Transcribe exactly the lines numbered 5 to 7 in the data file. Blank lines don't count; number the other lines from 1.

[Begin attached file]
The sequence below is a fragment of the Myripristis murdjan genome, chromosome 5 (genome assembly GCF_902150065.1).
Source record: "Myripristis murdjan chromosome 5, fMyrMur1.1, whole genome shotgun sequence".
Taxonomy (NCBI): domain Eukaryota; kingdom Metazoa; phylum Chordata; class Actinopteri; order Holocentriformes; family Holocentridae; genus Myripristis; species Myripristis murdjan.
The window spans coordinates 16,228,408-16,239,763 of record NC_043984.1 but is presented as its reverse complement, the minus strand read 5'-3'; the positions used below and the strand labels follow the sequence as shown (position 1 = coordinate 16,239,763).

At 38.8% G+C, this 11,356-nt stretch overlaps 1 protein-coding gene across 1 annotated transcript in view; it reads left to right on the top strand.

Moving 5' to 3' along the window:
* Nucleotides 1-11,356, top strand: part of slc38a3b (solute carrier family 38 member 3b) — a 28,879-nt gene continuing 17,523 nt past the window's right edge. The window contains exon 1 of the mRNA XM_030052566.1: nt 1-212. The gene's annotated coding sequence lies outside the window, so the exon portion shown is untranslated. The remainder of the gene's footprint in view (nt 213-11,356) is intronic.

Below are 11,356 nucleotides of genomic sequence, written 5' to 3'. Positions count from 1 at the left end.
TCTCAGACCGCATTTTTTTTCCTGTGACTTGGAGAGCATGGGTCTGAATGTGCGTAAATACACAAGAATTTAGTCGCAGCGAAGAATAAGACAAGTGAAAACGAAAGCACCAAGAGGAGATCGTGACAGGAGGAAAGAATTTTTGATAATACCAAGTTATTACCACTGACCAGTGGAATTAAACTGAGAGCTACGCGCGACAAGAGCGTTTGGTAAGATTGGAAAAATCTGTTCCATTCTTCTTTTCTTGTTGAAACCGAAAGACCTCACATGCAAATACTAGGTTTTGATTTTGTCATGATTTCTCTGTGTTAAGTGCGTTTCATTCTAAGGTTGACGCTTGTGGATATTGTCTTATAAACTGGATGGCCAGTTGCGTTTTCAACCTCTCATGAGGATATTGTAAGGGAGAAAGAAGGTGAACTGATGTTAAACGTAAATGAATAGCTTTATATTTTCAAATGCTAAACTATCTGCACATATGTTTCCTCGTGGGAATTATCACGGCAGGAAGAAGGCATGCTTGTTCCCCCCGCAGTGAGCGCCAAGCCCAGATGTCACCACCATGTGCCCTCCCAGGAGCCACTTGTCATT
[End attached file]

At 38.8% G+C, this 11,356-nt stretch overlaps 1 protein-coding gene across 1 annotated transcript in view; it reads left to right on the top strand.

Moving 5' to 3' along the window:
* Nucleotides 1-11,356, top strand: part of slc38a3b (solute carrier family 38 member 3b) — a 28,879-nt gene continuing 17,523 nt past the window's right edge. The window contains exon 1 of the mRNA XM_030052566.1: nt 1-212. The gene's annotated coding sequence lies outside the window, so the exon portion shown is untranslated. The remainder of the gene's footprint in view (nt 213-11,356) is intronic.